The Centers for Disease Control and Prevention awarded the Center on Brain Injury Research and Training (CBIRT) a 4-year, $2.2 million cooperative agreement to study an established Return to School (RTS) program for students with traumatic brain injury (TBI). The project is led by Ann Glang from CBIRT and Deanne Unruh from the College of Education.
“This research is unique in that it allows us to evaluate an existing model of support for students with brain injuries, rather than develop a new approach that may take years to translate into practice. This helps us close that research-practice gap. We look forward to working with our partners from the High Desert Educational Services District, Central Oregon schools, and medical colleagues from the Center Orthopedic & Neurosurgical Care & Research in Bend to learn more about the effects of this model on important student outcomes” said Ann Glang, CBIRT Director.
Although hospitals treat children and adolescents with TBI in their initial course of recovery, it is ultimately the school system that serves as the long-term provider of services to these students. The key components of effective Return to School (RTS) programs for students with TBI have been identified. These include:
- identification, screening, and assessment practices
- systematic communication between medical and educational systems
- tracking of child’s progress over time; and
- professional development for school personnel.
The Central Oregon TBI (COR-TBI) team model, operational in Oregon since 1994, incorporates all 4 components of an effective RTS program.
The goal of this project is to compare the health, academic and social outcomes of children/youth with TBI who are served by the COR-TBI team model to outcomes of children/youth in a comparison site. We will use a mixed method quasi-experimental design using school districts in Washington and Ohio as comparison sites. The sample will be 600 children in Central Oregon school districts served by the COR-TBI model and 600 children in the comparison school districts. The comparison school districts do not have formalized return to school programs and are well matched with the Oregon school districts on demographic factors.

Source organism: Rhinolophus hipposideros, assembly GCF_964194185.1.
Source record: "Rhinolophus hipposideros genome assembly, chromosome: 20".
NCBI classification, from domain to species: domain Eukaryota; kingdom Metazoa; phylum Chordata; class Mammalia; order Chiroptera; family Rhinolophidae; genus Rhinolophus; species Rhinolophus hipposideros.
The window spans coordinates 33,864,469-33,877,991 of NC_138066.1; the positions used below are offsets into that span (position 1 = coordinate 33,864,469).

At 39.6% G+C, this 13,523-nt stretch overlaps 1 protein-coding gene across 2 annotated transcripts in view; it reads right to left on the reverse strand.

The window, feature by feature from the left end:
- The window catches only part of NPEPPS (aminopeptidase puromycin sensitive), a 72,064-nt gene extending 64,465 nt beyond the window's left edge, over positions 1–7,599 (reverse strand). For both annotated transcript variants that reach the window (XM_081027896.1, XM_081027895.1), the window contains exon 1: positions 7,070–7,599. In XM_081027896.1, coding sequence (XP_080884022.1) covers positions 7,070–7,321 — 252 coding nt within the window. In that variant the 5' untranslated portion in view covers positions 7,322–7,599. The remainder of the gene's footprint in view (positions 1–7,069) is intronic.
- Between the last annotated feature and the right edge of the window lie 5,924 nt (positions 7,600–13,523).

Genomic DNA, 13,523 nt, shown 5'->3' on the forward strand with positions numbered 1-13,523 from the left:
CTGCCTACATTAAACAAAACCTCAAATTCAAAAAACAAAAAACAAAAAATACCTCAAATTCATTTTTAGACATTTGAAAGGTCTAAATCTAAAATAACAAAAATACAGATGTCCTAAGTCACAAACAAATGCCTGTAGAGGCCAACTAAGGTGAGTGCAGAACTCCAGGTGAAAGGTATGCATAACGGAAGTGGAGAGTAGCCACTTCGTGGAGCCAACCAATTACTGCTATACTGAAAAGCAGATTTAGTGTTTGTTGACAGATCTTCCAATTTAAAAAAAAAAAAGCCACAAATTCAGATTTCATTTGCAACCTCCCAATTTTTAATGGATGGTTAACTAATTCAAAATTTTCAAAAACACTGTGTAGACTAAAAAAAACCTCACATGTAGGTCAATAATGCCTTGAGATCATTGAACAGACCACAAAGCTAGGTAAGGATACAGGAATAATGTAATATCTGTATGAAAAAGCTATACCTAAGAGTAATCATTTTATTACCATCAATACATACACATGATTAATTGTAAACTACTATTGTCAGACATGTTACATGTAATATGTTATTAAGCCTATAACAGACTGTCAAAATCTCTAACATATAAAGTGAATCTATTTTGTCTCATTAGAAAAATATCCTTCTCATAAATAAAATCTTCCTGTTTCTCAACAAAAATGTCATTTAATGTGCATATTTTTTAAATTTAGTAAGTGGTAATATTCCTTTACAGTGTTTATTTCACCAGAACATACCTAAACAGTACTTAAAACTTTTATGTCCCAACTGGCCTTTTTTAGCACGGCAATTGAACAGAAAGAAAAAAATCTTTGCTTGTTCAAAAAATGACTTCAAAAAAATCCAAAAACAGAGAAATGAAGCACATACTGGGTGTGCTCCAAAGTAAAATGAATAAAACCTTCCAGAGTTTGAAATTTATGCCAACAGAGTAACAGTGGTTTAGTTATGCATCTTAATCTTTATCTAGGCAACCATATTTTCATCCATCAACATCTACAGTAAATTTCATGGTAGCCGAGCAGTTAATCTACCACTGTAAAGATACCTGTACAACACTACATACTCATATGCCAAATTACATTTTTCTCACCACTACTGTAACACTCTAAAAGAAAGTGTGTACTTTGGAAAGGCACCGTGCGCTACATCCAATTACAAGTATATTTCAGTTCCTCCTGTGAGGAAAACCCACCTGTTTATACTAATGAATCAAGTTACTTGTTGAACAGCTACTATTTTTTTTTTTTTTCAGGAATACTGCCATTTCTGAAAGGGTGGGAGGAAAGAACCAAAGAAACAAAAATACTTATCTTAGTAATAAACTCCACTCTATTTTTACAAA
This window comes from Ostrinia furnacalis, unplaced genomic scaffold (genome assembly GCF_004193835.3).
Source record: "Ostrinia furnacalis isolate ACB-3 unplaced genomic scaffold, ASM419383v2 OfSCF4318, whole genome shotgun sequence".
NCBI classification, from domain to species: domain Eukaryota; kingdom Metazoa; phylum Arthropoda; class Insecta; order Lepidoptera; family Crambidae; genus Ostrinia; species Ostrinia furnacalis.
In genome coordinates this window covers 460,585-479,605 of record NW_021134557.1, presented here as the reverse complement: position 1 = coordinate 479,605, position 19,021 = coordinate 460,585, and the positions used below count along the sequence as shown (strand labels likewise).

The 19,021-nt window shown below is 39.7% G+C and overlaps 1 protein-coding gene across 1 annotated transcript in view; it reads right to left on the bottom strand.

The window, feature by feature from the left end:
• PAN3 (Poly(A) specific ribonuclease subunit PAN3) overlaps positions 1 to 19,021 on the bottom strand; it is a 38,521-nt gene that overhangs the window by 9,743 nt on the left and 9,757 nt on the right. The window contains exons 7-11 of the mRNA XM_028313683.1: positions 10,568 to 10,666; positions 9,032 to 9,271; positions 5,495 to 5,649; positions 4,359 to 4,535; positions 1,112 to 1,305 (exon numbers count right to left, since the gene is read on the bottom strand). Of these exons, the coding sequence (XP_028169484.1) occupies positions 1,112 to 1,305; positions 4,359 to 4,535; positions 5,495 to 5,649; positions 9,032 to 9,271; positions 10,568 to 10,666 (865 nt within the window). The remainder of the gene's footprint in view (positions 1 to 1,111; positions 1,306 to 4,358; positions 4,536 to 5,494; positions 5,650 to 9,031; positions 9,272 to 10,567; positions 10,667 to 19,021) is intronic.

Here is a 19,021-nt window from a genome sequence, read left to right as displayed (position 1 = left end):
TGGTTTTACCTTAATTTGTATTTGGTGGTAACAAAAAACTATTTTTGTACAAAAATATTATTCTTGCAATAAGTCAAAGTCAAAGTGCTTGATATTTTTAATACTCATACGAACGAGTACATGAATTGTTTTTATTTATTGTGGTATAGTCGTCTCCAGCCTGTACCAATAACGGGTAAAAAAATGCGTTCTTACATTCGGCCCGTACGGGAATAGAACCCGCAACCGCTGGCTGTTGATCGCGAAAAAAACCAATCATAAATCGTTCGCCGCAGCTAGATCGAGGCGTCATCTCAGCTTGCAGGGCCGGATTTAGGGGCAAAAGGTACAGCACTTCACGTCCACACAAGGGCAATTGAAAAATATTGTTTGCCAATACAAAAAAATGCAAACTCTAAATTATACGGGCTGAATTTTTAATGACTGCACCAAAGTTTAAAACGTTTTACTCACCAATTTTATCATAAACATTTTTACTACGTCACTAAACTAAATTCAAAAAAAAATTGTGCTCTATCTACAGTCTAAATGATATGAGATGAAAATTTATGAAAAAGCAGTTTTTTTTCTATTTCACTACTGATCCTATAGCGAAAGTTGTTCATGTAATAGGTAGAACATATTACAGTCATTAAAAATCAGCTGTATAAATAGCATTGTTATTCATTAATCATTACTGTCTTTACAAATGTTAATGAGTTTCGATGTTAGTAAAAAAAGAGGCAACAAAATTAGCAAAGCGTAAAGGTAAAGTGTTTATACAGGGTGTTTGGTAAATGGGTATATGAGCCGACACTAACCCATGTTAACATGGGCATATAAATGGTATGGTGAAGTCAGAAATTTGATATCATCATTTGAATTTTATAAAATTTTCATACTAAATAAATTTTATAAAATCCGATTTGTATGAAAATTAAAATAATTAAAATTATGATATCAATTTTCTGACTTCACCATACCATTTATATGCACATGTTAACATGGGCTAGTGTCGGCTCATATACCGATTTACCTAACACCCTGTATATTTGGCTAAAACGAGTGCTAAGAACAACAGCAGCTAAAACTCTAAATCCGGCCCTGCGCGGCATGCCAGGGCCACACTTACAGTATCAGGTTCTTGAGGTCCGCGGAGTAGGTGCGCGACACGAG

We will utilize propensity score estimates to match the CORTBI and treatment-as-usual (TAU) groups and examine differences between the two sites in child health, academic and social outcomes. We will include a qualitative component to assess stakeholder perceptions of the model, including personal and contextual differences that may have subtle effects on child outcomes, and other unanticipated factors that may impact effective implementation of the model. At the conclusion of the project, we anticipate having evidence of efficacy of the model as well as a comprehensive understanding of the barriers and facilitators to implementation. The project’s translation plan will be developed in Year 4 with input from our Advisory Board, stakeholders and CDC collaborators.
- Ann Glang, PhD, Project Director/Principal Investigator, Center for Brain Injury Research and Training, Department of Psychology
- Deanne Unruh, PhD, Associate Research Professor, College of Education
- Daniel Anderson, PhD, Research Assistant Professor, College of Education
- Doug Gomez, PhD ABD, College of Education
- Jeff Gau, M.S., Data Analyst, Research Associate, College of Education
A big thank you to our partners!
- High Desert Education Service District
- Bend La-Pine School District
- Crook County School District
- Redmond School District
- Sisters School District
- The Center Orthopedic and Neurosurgical Care
- St. Charles Medical Center
Funder: Centers for Disease Control and Prevention
Start date: November 1, 2019
Project Director: Ann Glang, PhD
Project Contact: email@example.com